Wow, the Venezuelan government has printed one million free copies of Don Quixote to celebrate the book’s 400th anniversary. That sure beats the “one book one city” thing we have in the states. Read about it at the BBC. (via bookglutton). Also, anyone who has endured the long wait for the Edith Grossman edition of Quixote to come out in paperback, take heart, it arrives on May 1. See also 400 Windmills.
Nobel Laureate Doris Lessing has delivered her acceptance speech. In it, she discusses her native Zimbabwe, where there is still a thirst for books even amid oppression, inflation, and deprivation. "Having taken a box of books out to a village - and remember there is a terrible shortage of petrol - I can tell you that the box was greeted with tears." Her speech doesn't offer specific ways to help, but look at another recent post here for other ways to give back with books.Those in a charitable and literary mindset may also be interested in an auction being held by the Paris Review to benefit the venerable magazine. Contained within, a number of intellectual big ticket items, including lunch with editor Philip Gourevitch. $450 gets you the top bid for that lot. The auction ends on December 13th.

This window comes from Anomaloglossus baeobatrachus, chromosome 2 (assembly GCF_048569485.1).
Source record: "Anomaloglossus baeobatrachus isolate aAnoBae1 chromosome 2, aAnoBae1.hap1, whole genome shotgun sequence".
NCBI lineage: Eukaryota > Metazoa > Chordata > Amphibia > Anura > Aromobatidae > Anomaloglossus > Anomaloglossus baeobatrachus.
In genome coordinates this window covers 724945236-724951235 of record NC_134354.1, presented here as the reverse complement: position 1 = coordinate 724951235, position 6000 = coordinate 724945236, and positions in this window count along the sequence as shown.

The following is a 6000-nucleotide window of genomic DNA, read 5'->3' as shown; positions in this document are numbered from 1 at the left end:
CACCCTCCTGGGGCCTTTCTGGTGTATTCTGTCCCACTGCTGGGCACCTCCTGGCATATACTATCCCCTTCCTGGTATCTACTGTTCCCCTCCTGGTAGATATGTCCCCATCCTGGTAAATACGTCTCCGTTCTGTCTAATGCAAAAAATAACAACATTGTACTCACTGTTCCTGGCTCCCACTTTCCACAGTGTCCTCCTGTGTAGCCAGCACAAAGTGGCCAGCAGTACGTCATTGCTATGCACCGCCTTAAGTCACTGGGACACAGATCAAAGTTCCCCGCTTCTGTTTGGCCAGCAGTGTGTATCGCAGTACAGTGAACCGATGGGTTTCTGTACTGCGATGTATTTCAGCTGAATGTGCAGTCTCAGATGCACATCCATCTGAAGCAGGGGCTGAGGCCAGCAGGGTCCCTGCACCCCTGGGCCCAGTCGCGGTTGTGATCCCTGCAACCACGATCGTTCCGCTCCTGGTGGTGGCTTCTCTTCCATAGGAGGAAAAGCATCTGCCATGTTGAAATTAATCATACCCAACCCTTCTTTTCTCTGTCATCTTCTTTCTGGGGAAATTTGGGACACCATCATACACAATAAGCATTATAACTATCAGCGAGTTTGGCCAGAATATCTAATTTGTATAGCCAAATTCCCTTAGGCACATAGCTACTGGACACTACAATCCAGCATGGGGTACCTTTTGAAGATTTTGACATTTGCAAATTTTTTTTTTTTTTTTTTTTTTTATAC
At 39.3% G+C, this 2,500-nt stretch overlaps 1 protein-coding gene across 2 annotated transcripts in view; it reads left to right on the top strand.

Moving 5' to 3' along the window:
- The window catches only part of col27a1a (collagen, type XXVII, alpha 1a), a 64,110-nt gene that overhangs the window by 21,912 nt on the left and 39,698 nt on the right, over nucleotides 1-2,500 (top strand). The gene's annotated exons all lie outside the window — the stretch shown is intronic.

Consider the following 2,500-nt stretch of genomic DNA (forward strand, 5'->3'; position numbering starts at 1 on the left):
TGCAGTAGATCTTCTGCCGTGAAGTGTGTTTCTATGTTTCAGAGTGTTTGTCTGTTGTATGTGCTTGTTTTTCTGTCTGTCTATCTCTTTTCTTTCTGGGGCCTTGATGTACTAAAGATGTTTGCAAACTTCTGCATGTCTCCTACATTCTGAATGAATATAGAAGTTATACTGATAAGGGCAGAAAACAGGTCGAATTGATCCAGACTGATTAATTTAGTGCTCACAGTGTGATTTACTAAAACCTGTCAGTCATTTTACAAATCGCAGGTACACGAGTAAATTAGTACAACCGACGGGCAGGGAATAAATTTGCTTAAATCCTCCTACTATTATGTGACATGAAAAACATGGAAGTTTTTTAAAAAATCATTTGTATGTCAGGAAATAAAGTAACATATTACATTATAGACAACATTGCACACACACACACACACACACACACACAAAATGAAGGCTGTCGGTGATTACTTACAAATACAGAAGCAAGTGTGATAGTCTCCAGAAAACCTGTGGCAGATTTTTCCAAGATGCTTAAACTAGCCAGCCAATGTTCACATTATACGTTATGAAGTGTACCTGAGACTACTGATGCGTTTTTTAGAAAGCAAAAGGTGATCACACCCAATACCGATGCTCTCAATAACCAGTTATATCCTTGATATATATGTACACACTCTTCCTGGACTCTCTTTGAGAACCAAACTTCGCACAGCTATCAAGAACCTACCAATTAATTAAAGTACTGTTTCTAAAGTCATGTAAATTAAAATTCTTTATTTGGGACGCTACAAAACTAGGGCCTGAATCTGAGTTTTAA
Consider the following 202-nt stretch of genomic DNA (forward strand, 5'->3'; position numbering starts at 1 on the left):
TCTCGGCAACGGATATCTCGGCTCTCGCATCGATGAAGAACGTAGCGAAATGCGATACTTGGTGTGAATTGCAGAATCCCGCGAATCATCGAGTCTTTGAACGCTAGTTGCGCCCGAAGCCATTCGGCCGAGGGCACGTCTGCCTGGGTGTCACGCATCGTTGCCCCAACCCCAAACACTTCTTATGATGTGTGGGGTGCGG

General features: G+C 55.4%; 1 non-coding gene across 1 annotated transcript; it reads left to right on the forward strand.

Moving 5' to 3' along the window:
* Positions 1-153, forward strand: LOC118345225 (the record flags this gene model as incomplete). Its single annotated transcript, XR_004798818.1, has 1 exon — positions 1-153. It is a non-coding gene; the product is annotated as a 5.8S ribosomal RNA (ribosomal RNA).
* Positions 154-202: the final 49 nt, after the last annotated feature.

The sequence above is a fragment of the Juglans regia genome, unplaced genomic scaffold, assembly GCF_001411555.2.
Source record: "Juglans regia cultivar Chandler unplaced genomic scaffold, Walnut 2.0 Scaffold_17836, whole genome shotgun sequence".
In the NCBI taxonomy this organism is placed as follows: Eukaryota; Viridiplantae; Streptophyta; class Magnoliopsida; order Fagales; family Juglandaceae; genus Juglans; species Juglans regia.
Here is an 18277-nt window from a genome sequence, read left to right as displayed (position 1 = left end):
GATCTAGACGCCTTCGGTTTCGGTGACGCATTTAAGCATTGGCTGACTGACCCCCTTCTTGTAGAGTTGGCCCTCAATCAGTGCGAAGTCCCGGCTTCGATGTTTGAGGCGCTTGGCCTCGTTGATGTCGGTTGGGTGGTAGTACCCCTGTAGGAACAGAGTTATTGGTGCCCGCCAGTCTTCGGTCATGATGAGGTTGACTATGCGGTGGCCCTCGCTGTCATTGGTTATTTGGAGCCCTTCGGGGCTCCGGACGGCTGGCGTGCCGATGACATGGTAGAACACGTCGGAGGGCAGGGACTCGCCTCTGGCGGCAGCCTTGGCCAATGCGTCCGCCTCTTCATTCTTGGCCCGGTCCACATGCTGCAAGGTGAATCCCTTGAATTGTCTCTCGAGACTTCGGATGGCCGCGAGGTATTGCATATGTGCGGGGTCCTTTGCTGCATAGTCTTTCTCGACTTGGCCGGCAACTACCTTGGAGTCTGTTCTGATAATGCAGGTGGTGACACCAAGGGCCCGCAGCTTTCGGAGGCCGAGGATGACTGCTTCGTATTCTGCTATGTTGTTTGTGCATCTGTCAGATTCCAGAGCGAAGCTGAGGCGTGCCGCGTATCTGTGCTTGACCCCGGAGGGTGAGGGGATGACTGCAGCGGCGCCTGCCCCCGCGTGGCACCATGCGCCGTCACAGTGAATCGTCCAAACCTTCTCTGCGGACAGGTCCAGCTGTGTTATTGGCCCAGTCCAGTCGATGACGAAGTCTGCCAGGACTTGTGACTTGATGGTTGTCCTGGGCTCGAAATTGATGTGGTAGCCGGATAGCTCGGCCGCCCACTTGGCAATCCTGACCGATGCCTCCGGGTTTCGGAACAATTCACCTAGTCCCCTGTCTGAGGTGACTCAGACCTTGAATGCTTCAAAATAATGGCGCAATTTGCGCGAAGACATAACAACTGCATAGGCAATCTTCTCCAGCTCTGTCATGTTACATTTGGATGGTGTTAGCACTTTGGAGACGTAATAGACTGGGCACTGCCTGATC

Millions contributor Rodger Jacobs sent me a note about Hard Case Crime, an imprint that resurrects the pulp fiction format for "the best in hardboiled crime fiction, ranging from lost noir masterpieces to new novels by today's most powerful writers, featuring stunning original cover art in the grand pulp style." Among those powerful writers is Stephen King whose previously unpublished book Colorado Kid will join new titles by Ed McBain and Donald E. Westlake in headlining their 2005-06 lineup. Here's Hard Case's writeup on the new King book and here's a sample chapter.
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As a reader and writer, the current moment is endlessly confusing to me. Sometimes I feel like I’m on a one-man mission to save publishing, buying books weekly from indies and chains alike, for the sake not only of my future work, but that of future writers, young people far from urban centers, dreaming up stories in Texas or Idaho or Michigan.
The Litblog Co-op blog is stirring once again. Here's what's going on. The spring Read This! selection will be revealed on Monday followed by the rest of the finalists for this round. There will be six weeks worth of discussion about the books, and anyone who comments over the course of the six weeks will be entered into a drawing to win all five books for the round. And while you're there be sure to check out the four finalists for the summer round. We've decided to start announcing the finalists early so that everyone has enough time to read the books. For all the details, get yourself over to the LBC blog.